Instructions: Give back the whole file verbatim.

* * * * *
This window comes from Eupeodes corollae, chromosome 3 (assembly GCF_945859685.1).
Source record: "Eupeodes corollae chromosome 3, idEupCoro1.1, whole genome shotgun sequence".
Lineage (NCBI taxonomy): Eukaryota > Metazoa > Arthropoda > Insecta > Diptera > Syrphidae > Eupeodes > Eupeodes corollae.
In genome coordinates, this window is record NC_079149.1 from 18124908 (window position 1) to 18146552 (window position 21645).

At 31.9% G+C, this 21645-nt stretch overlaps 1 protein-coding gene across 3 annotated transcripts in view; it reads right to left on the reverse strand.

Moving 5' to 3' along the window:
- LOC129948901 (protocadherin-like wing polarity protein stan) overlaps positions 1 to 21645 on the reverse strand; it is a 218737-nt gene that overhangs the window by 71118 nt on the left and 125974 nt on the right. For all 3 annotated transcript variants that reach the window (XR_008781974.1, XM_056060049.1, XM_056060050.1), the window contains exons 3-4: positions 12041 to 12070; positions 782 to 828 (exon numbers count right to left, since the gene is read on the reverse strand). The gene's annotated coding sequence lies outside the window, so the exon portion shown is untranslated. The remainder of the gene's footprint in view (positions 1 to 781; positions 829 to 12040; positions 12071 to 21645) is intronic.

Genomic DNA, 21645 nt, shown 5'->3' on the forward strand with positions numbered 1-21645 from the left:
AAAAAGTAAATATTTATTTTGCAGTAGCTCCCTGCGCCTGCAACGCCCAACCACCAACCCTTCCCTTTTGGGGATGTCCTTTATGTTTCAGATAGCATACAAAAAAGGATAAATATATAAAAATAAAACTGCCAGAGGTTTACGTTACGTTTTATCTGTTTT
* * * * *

This window comes from Eupeodes corollae, chromosome 3 (assembly GCF_945859685.1).
Source record: "Eupeodes corollae chromosome 3, idEupCoro1.1, whole genome shotgun sequence".
Lineage (NCBI taxonomy): Eukaryota > Metazoa > Arthropoda > Insecta > Diptera > Syrphidae > Eupeodes > Eupeodes corollae.
In genome coordinates, this window is record NC_079149.1 from 18124908 (window position 1) to 18146552 (window position 21645).

At 31.9% G+C, this 21645-nt stretch overlaps 1 protein-coding gene across 3 annotated transcripts in view; it reads right to left on the reverse strand.

Moving 5' to 3' along the window:
- LOC129948901 (protocadherin-like wing polarity protein stan) overlaps positions 1 to 21645 on the reverse strand; it is a 218737-nt gene that overhangs the window by 71118 nt on the left and 125974 nt on the right. For all 3 annotated transcript variants that reach the window (XR_008781974.1, XM_056060049.1, XM_056060050.1), the window contains exons 3-4: positions 12041 to 12070; positions 782 to 828 (exon numbers count right to left, since the gene is read on the reverse strand). The gene's annotated coding sequence lies outside the window, so the exon portion shown is untranslated. The remainder of the gene's footprint in view (positions 1 to 781; positions 829 to 12040; positions 12071 to 21645) is intronic.

Genomic DNA, 21645 nt, shown 5'->3' on the forward strand with positions numbered 1-21645 from the left:
AAAAAGTAAATATTTATTTTGCAGTAGCTCCCTGCGCCTGCAACGCCCAACCACCAACCCTTCCCTTTTGGGGATGTCCTTTATGTTTCAGATAGCATACAAAAAAGGATAAATATATAAAAATAAAACTGCCAGAGGTTTACGTTACGTTTTATCTGTTTT